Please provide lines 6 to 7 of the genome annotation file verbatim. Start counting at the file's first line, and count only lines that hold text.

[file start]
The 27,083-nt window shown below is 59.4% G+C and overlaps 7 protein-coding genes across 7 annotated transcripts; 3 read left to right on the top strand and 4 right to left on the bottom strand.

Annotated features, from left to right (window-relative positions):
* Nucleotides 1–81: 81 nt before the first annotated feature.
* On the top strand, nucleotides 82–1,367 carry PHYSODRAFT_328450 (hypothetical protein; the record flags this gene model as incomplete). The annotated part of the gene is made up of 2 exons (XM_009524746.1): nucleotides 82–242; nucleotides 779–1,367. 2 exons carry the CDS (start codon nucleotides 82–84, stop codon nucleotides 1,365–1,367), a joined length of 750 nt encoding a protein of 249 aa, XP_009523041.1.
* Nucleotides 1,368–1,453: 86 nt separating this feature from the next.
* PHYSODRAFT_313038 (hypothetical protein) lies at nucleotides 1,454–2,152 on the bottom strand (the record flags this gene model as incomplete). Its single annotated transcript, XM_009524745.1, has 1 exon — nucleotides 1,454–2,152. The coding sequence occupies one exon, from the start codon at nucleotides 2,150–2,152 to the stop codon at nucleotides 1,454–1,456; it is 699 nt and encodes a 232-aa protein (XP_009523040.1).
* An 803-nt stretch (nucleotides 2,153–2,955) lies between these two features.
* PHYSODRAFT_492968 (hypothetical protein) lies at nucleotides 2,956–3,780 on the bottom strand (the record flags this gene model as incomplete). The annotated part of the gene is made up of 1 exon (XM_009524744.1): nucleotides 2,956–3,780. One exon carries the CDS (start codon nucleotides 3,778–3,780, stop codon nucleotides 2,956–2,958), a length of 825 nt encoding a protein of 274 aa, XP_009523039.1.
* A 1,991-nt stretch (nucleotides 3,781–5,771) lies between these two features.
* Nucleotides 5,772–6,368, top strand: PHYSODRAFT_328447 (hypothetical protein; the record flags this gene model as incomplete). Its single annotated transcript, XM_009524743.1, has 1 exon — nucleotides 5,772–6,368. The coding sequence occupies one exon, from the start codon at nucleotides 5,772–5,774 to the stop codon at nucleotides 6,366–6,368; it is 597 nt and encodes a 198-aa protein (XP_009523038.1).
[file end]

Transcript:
* PHYSODRAFT_313038 (hypothetical protein) lies at nucleotides 1,454–2,152 on the bottom strand (the record flags this gene model as incomplete). Its single annotated transcript, XM_009524745.1, has 1 exon — nucleotides 1,454–2,152. The coding sequence occupies one exon, from the start codon at nucleotides 2,150–2,152 to the stop codon at nucleotides 1,454–1,456; it is 699 nt and encodes a 232-aa protein (XP_009523040.1).
* An 803-nt stretch (nucleotides 2,153–2,955) lies between these two features.